The Dallas Opera’s ‘Eugene Onegin’ – Listen with your heart

Great art speaks to the heart. And so it is with The Dallas Opera’s production of “Eugene Onegin.” The company puts the full force of its world class talents behind Tchaikovsky’s glorious work and its efforts pay off – big time.

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The Dallas Opera’s Chorus Master Alexander Rom has some advice to Sunday’s pre-opera talk audience: “Listen with your heart.” (Courtesy Photo by Theater Jones)

Let’s begin with the pre-opera talk. Chorus Master Alexander Rom held court in Hamon Hall, regaling us with stories of the Russian experience. Being from Ukraine, Rom grew up with the original Pushkin’s “verse-novel” (1837) and Tchaikovsky’s brilliant opera (1878). His passion for the material was palpable and contagious, and we left the hall with a better understanding of the story behind the drama.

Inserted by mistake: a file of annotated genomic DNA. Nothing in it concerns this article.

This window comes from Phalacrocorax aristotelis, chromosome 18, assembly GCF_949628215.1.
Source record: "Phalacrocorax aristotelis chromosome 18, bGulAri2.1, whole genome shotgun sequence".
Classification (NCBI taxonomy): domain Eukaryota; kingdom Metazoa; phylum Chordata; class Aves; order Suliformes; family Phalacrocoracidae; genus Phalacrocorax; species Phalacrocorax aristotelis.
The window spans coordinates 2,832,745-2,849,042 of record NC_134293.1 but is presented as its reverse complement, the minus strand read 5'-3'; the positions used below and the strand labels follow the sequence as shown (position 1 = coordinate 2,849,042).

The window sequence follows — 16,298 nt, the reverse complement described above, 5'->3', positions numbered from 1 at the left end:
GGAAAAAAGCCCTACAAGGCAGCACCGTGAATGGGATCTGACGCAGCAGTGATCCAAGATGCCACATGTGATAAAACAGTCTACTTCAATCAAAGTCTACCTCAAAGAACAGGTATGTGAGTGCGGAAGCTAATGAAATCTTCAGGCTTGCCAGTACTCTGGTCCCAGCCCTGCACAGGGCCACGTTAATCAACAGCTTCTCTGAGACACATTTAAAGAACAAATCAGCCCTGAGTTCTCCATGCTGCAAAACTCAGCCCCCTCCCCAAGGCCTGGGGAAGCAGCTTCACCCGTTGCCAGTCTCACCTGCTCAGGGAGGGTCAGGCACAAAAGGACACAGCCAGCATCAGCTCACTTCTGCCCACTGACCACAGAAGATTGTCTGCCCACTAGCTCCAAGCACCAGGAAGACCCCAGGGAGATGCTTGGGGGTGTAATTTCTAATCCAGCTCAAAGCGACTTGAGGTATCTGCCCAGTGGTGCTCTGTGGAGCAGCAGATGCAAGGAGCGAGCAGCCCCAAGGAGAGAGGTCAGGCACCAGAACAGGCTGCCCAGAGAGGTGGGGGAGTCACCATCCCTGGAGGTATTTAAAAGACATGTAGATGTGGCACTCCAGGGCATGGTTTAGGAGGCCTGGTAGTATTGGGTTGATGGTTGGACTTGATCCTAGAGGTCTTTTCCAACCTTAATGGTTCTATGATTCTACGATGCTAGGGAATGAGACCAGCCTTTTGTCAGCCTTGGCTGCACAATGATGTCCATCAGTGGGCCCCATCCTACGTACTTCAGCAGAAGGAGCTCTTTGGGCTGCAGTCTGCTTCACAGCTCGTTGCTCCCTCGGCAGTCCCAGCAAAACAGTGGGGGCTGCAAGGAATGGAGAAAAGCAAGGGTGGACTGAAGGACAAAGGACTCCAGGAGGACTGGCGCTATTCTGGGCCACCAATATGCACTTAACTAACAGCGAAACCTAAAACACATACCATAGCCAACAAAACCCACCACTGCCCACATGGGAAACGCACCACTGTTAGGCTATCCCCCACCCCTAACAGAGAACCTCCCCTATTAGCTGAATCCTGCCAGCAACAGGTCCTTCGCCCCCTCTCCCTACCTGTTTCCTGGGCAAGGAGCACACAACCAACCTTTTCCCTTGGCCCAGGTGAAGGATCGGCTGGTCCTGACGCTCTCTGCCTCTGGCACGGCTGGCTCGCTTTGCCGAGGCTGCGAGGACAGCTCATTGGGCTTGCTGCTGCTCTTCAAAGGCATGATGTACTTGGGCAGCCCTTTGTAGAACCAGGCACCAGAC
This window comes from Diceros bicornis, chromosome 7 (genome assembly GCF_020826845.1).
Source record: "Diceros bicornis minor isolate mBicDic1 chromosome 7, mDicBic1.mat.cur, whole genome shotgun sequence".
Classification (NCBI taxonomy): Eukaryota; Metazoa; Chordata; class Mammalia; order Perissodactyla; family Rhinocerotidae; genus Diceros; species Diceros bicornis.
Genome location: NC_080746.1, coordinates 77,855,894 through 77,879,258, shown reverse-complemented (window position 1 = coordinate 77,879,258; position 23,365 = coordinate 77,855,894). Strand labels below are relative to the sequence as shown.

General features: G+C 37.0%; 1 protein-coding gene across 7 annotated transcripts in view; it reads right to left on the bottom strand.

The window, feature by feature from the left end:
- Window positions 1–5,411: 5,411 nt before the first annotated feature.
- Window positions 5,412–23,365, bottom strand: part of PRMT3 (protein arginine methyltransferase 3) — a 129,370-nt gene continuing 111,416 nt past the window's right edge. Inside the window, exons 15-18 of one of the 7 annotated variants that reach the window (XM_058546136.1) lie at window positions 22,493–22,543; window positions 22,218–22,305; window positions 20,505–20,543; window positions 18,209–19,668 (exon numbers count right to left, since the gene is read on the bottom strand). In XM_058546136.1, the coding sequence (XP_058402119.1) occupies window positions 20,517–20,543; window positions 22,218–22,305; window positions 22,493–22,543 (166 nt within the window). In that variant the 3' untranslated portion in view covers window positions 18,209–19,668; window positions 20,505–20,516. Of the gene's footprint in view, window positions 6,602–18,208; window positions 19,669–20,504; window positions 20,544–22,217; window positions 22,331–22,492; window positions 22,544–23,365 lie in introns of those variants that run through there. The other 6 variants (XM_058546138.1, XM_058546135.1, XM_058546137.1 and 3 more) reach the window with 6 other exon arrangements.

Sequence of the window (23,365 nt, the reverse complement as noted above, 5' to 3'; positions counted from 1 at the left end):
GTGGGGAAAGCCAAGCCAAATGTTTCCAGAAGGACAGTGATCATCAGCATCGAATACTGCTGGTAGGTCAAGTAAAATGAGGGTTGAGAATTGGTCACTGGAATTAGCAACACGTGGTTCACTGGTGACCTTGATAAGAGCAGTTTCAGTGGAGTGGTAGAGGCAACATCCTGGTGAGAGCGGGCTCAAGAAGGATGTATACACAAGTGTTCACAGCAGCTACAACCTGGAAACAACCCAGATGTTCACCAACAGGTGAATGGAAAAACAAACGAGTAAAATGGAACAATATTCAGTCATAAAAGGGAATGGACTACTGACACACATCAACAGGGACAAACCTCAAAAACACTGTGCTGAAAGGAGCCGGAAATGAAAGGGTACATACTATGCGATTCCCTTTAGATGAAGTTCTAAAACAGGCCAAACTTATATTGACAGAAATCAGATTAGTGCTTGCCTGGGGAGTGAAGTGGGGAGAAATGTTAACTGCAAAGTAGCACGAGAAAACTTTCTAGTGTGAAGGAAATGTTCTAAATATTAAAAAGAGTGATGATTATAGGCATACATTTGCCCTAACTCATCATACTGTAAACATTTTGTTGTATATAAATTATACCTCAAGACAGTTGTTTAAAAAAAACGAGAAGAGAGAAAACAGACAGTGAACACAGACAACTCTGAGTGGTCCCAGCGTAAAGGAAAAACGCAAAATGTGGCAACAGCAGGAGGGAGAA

Under Rom’s direction, The Dallas Opera’s chorus always delivers – no matter the task – and now I understand why. Their leader takes their desire to excel, magnifies it through his lens of excellence, and draws out the very best in each of his singers.

Staging is always of import in grand opera. For “Eugene Onegin,” TDO taps the Israeli Opera Tel Aviv-Jaffa’s production, with set design by Alexander Lisyansky, costuming by Maria Chiara Donato (with additional costuming by Annamode Costumes, Rome), and lighting by Laurent Castaingt.

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Olga (Kai Ruutel) and her older sister, Tatyana (Svetlana Aksenove) sing a love song in Act I of The Dallas Opera’s “Eugene Onegin.” (Dallas Opera Photo by Karen Almond)